After two weeks you will be asked to apply moisturiser over your scars on a daily basis for a period of three months.

You will come for a wound check one week after your surgery and return to see Mr Davis in clinic between four and six weeks after surgery, and again after three months. Further follow-ups will be arranged as necessary.

Bleeding & Haematoma
Bleeding can occur at any time in the first 10 days or so after the surgery so you should therefore avoid any trauma to your breast area and avoid strenuous exercise or anything that is causing your breasts to be moving vigorously in any direction. Where possible, arm movements should be limited in the first week.

Your breast will usually become swollen and tender with a bleed and may develop bruising – if this occurs you should return for review as you may require a return to the operating theatre to explore and stop any bleeding vessel(s)and remove any blood.

This is a collection of clear/pale yellow fluid that essentially leaks and collects from the tissues as part of the normal reaction to surgery/injury. This nearly always resorbs over a period of weeks, but is occasionally large enough to warrant it being aspirated with a needle and syringe in clinic.

Whilst not common, should it occur your breasts may be swollen, red, warm/hot and tender – not to be confused with the inflammation of healing. You may also feel unwell in yourself. This is treated with a 5-to-7 day course of oral antibiotics. Very occasionally an infection can result in part(s) of the wound coming apart – this is managed by a regular change of dressings and showering, and will be allowed to heal by itself over the subsequent four-to-six weeks.

Swelling &/or bruising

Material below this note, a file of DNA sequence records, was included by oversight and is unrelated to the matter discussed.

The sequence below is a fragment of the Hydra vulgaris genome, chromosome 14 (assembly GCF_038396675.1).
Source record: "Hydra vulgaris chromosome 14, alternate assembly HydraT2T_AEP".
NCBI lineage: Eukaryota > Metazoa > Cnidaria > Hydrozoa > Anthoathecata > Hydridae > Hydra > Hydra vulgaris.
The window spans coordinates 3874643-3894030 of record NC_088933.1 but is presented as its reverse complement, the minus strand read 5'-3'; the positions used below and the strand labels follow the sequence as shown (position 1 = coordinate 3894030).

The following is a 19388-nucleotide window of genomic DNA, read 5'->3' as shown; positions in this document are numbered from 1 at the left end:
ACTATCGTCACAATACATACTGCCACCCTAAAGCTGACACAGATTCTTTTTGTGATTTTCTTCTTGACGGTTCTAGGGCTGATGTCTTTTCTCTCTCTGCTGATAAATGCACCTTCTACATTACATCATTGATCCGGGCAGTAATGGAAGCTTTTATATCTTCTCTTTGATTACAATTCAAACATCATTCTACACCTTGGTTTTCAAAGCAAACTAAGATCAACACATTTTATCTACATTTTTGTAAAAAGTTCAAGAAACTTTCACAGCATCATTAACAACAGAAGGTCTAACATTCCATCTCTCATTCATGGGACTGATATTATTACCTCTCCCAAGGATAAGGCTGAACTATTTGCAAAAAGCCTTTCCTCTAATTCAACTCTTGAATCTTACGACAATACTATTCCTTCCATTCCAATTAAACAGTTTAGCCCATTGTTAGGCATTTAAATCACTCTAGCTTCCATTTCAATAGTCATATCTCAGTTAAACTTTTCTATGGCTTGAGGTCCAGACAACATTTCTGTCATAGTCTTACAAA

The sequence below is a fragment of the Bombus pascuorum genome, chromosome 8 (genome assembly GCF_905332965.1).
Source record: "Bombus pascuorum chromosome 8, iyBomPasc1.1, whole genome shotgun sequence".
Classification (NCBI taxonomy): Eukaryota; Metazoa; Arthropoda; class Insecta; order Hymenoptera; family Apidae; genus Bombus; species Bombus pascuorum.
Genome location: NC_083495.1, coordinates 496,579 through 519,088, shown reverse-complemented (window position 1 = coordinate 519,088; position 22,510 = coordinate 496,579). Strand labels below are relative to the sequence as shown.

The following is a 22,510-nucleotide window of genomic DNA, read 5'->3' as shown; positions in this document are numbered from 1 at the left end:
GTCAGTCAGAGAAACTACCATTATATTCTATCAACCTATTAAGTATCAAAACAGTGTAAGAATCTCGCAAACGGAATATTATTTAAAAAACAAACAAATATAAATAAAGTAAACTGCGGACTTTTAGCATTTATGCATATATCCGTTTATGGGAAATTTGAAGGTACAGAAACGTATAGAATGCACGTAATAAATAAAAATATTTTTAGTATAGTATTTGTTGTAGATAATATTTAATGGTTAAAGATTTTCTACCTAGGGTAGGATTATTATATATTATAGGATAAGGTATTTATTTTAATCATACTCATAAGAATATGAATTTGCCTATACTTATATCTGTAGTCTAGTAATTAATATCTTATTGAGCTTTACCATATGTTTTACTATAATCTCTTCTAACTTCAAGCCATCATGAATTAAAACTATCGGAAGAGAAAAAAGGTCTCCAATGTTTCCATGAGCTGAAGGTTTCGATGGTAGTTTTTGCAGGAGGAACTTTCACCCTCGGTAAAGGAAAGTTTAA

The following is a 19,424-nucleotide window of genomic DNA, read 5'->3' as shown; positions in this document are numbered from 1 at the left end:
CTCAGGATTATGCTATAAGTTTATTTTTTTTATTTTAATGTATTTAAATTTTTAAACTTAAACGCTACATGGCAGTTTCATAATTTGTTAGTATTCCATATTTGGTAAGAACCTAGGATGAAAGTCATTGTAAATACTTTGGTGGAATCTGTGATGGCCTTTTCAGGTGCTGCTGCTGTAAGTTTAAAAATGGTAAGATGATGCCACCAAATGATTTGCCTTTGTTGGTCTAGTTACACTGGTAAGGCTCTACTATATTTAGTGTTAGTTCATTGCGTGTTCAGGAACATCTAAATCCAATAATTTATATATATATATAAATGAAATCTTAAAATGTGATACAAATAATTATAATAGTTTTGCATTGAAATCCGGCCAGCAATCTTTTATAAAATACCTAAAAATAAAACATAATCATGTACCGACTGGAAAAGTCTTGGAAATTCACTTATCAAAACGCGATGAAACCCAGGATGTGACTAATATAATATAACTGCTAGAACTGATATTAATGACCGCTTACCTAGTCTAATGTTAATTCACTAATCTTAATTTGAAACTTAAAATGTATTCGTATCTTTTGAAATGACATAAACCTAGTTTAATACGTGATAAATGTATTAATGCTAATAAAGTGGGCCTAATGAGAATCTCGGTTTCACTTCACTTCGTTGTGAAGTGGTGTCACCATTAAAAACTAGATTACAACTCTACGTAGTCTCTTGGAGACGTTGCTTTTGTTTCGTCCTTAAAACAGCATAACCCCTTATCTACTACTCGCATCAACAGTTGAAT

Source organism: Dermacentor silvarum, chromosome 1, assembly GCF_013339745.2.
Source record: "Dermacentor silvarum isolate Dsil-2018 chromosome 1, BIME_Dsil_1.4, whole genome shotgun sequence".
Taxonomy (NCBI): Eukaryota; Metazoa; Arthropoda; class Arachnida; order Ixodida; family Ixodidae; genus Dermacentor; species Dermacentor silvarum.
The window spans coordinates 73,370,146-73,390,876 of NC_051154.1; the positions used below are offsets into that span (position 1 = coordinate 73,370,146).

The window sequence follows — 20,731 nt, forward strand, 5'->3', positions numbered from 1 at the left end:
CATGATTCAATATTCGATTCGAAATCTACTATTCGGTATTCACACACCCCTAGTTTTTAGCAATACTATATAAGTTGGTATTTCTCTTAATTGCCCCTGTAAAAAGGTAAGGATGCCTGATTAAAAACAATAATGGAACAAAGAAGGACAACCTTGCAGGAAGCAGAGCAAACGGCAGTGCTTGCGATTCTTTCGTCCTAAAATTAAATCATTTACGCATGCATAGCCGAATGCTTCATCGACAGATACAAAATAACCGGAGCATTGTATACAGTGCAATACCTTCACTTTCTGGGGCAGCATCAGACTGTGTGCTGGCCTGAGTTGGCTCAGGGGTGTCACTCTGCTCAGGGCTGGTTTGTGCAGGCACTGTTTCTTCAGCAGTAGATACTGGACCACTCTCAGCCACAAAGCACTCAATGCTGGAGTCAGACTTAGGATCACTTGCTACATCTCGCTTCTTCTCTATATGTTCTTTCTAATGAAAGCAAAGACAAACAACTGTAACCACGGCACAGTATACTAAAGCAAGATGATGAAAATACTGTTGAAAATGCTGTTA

Swelling will almost certainly occur naturally and can take months to fully settle down. Bruising can be treated, unless contraindicated, with the use of Arnica or other such products should you wish.

Very occasionally a blood clot may form in one of the deep blood vessels in the leg (Deep Vein Thrombosis). Blood clots have the potential to break bits off that can travel up to the lungs resulting in a pulmonary embolus. As a way of reducing the risk you will be required to wear compression(TED) stockings on your legs from admission on the day of surgery until 2 weeks after surgery. You will also be encouraged to keep as mobile as is possible and to stay well hydrated.

Scars are by definition permanent, so will always be there. Initially scars can be red and with time should fade through pink to ultimately be pale and flat. Occasionally scars can become hypertrophic or keloid whereby they are raised, red, lumpy, itchy and unsightly or can stretch to become wider.

Altered nipple sensation – numb or over-sensitive
The nerves supplying the nipple areolar complex can be damaged during the surgery resulting in your nipple(s) feeling numb after surgery. This usually recovers with time, however permanent loss of or reduced sensation can happen. Ever so occasionally the nipple can become oversensitive.

Inability to breast feed
It is not uncommon to be unable to breast feed after a breast uplift as the milk ducts and/or nerve supply to them is interfered with when relocating the breast tissue.

Altered breast sensation/numbness
As per the nipple, nerve damage can occur to the nerves supplying the skin over the breast. This is usually temporary but can occasionally be permanent, resulting in numb skin.